- Questions you want: Once you know the questions you want, you can think about how to prompt them in an interview or speech, by including related content or simply introducing the angle yourself.Finally, think about questions that pertain to you, the ones over which many people stumble. Will you disclose personal views? Talk about your children or family? Share your own experience on the topic?
-Questions you expect: To fully develop this list, you should scan recent news coverage related to your topic, consider well-known controversies or facts that appear to contradict your point, and any information about you or your topic that's easily accessed. Don't get caught limiting this list to the most predictable questions or just the first to come to mind!
-Questions you fear: We've never had a client who failed to come up with this list. Used constructively, it can help you explore not only well-reasoned responses, but approaches that help you present yourself and your information more effectively.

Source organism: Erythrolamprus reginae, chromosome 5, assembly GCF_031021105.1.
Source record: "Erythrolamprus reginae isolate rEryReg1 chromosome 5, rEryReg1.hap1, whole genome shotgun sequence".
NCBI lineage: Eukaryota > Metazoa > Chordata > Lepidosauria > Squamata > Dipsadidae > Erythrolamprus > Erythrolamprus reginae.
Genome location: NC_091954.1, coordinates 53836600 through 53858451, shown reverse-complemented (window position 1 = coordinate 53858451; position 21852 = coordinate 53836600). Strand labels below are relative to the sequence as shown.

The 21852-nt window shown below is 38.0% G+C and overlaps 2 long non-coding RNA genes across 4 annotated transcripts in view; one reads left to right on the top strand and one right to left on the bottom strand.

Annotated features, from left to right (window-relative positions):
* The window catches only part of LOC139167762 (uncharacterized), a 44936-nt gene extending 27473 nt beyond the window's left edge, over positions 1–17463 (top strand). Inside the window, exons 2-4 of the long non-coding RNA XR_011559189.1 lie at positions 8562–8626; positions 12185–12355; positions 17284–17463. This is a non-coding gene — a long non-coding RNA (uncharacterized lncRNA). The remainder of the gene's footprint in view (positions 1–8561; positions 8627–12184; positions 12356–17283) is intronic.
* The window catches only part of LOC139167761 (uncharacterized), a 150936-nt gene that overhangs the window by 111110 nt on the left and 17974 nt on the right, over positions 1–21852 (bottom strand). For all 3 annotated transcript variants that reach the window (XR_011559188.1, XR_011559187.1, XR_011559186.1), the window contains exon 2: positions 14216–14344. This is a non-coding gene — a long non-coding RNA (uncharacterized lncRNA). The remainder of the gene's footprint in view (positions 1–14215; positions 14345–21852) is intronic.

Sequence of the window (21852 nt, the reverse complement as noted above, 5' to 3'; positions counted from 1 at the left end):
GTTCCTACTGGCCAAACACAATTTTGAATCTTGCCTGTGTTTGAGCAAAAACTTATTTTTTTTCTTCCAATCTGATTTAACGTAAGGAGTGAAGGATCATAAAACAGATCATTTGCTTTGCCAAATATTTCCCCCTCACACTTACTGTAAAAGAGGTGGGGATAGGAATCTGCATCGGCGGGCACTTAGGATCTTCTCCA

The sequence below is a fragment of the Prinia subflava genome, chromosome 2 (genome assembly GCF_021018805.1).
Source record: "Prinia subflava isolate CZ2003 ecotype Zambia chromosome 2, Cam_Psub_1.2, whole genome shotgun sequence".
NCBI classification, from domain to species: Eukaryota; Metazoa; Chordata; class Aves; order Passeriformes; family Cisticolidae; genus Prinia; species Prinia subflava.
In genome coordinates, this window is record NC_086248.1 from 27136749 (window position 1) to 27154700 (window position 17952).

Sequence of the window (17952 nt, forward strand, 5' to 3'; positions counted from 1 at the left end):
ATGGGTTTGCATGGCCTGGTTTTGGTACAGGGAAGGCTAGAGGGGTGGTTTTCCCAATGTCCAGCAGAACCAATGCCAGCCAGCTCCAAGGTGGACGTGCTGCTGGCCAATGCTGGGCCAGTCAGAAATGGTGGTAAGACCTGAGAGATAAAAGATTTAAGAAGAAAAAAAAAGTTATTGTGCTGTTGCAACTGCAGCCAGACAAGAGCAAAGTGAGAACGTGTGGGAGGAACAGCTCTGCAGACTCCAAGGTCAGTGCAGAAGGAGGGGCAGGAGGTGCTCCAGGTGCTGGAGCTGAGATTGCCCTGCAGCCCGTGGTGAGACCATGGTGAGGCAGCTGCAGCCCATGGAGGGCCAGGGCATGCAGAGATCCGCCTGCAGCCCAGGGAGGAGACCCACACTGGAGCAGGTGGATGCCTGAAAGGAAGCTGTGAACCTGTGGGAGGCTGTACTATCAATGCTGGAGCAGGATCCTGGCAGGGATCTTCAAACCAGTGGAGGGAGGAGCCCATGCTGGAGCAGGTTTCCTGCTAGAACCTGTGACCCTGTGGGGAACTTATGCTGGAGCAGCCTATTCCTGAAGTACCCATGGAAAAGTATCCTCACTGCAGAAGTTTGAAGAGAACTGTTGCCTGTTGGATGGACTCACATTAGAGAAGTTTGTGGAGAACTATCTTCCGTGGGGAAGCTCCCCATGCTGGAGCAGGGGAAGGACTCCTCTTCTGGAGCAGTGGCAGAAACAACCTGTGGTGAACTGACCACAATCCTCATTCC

David Genovesi of the ARTROM Gallery in Italy has posted his list of 22 questions he hopes he's never asked in an interview, starting with "What is art?" -- an artful example of a 'softball' question that can be easy or difficult to answer. (We hope he started working on the answers before posting this list to the Web.) What's on your list? To find out more about our group or one-on-one trainings in media interview skills or public speaking and presentation, contact us at firstname.lastname@example.org, and check out our sister blog, The Eloquent Woman, for more on giving great speeches and presentations and become a fan of The Eloquent Woman on Facebook.